Communication: The Road To Understanding…
SIBS Place - South Nassau Communities Hospital
We are born with instinct, genes and predispositions and, hopefully, our five senses.
Communication is a learned skill, motivated partially by instinct.
We first discover that communication can help us get the things we want: attention, food, etc. Along the way, we learn by example. Through modeling or instruction we are taught (or we figure out) what works to our best advantage. And although some forms of communication can be effective, they might not always be the best ways to achieve our goals. Finally, try though we might, it is possible that we won’t be understood as well as we had hoped, unless we gain some improved communication skills.
For instance, a child might constantly ask “do you love me?” but what is he really asking?
- Maybe for your time; He might not know how to initiate a dialogue or prolong a conversation.
- He may need some confirming words that he can hold onto like “to the sky and back again.” These can be your special words to share with each other. After using this term for a while you need only point to the sky in response to his question.
- Perhaps he needs reassurance because he is feeling rejected by a peer at school. You might ask him if there is anything he is worrying about and if things are alright with his siblings, friends and classmates.
- He might notice you in a pensive moment when your facial expression is serious. Because kids often think they affect everything in this world, he might interpret your expression as you being angry with him. Try to think of what you were doing immediately prior to the question. If you were distracted or deep in thought explain that to your child, and point to the sky, reminding him of your love.
She might say “you never buy me anything” when that might be far from the truth.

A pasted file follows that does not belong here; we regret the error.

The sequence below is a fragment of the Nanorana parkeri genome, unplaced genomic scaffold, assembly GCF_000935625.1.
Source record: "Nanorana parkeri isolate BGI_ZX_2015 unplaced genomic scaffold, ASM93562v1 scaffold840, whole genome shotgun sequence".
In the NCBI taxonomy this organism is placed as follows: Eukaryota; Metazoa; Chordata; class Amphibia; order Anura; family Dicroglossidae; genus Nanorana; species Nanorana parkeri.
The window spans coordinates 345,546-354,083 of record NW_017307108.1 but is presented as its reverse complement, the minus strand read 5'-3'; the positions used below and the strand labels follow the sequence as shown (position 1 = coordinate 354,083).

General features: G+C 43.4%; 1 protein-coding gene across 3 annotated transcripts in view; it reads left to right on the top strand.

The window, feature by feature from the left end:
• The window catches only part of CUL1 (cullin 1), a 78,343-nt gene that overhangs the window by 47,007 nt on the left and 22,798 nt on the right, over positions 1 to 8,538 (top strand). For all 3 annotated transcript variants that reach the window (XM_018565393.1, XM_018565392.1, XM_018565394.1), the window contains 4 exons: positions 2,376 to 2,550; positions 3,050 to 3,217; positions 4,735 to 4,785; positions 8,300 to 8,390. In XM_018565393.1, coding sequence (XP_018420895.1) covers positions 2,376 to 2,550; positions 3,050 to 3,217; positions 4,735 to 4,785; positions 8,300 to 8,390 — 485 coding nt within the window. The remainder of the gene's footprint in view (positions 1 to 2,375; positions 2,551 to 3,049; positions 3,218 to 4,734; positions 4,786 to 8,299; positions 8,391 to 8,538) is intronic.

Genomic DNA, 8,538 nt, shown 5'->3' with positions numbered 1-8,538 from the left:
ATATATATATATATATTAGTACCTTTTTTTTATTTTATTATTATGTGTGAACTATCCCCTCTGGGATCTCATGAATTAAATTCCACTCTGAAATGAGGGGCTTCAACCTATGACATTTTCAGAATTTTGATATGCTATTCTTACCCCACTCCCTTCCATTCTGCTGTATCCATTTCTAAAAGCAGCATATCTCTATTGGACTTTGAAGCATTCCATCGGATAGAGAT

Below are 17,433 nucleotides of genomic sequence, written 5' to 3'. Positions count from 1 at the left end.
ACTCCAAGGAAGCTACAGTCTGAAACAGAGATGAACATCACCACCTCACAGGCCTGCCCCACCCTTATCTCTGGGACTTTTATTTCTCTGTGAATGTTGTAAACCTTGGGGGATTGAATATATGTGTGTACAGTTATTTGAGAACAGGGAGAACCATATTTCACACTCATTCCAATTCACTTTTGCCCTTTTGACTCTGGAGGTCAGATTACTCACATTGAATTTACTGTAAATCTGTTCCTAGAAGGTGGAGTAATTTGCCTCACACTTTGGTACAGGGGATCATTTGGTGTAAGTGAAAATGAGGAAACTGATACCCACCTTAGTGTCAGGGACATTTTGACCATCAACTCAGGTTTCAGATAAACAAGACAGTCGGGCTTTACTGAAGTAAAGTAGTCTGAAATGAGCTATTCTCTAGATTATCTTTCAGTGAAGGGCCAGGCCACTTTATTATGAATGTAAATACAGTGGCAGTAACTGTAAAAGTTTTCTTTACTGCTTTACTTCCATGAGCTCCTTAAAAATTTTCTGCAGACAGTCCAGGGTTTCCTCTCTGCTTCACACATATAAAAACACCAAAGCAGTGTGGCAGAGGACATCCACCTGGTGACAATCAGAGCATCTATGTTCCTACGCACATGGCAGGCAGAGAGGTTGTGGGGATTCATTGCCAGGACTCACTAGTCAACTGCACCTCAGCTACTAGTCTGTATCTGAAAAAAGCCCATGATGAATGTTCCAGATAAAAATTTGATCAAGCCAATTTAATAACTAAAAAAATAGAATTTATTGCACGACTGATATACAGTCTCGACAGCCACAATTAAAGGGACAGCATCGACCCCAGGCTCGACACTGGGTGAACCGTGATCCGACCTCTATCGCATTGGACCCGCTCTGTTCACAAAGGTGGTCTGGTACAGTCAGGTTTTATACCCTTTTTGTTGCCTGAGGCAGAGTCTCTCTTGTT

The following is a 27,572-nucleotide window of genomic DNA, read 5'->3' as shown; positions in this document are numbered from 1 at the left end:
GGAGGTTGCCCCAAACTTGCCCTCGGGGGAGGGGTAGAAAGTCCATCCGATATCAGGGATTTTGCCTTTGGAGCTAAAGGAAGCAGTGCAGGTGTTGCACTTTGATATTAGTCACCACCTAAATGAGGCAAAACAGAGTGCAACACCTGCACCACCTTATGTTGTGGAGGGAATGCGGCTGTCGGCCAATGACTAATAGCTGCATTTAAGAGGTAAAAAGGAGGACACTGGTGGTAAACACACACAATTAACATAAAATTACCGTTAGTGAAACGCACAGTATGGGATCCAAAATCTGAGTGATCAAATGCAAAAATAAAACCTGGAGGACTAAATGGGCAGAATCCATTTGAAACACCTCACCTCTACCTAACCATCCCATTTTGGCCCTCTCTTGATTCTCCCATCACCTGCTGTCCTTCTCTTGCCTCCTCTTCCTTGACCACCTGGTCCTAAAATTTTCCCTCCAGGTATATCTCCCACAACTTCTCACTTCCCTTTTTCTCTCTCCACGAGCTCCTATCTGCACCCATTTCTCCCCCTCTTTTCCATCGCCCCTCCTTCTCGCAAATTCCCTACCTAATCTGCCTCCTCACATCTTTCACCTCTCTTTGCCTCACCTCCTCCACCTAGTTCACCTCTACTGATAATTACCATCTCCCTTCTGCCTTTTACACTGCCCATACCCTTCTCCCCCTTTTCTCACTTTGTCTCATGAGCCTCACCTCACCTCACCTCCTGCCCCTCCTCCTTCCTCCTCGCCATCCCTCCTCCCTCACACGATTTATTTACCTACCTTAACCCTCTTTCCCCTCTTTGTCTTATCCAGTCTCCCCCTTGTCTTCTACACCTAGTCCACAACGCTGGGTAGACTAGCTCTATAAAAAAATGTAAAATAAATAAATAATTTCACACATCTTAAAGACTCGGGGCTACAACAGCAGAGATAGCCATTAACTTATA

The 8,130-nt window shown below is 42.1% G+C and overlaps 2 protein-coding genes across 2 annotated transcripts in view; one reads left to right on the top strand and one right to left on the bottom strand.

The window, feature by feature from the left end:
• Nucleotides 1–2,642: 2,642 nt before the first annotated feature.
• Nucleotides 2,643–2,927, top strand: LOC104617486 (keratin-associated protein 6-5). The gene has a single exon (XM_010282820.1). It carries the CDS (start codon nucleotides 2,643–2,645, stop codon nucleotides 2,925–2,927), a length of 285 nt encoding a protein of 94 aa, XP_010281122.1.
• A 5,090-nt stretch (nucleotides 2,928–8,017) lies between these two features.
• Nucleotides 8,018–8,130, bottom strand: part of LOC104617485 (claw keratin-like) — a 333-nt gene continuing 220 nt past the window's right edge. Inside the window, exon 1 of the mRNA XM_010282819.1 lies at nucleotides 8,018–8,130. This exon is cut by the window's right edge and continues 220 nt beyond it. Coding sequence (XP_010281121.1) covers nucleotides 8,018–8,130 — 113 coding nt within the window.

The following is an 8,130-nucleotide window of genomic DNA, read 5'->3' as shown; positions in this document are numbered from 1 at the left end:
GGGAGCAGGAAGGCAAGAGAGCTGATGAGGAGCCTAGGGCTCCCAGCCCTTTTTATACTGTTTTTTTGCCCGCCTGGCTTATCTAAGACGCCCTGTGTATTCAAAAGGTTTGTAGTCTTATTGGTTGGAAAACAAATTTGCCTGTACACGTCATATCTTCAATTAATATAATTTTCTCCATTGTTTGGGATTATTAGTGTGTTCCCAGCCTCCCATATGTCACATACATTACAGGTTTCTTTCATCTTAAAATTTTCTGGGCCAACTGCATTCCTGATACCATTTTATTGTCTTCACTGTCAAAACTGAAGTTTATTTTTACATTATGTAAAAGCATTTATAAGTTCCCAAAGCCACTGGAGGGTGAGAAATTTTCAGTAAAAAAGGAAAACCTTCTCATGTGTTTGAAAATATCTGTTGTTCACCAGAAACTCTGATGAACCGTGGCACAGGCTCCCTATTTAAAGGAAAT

- She might be feeling that you favor her brother or sister at that moment, and if you can figure out why that might be, you can address it. If not, ask her for the proof.
- She might just be playing the guilt card and you can express that you understand her disappointment and in a caring way remind her of the reality of her statement.
He might say “I’m stupid” while he’s doing his homework because he thinks it is taking him too long.
- He might be frustrated or impatient with himself because he wants to get to the television or to play with a friend.
- He might realize that other kids do their work faster in class and he needs reassurance that he is capable of doing his work if he is patient with himself.
- Then again, he might trying to tell you that he is concerned about his ability and you can tell him that some children have difficulty with certain subjects and ask him if he feels he needs extra help.
Your child complains “I’m hungry” right after dinner
- A child might enjoy your presence, feel the comfort of dinner time and want it to continue.
- This may be an avoidance maneuver if she now has to do her homework or a chore. Take a moment to review her dinner menu and, if she still insists she is hungry, offer a healthy snack, like cucumber or carrots. Otherwise, just reassure her that the sooner she begins her work the more quickly it will get done.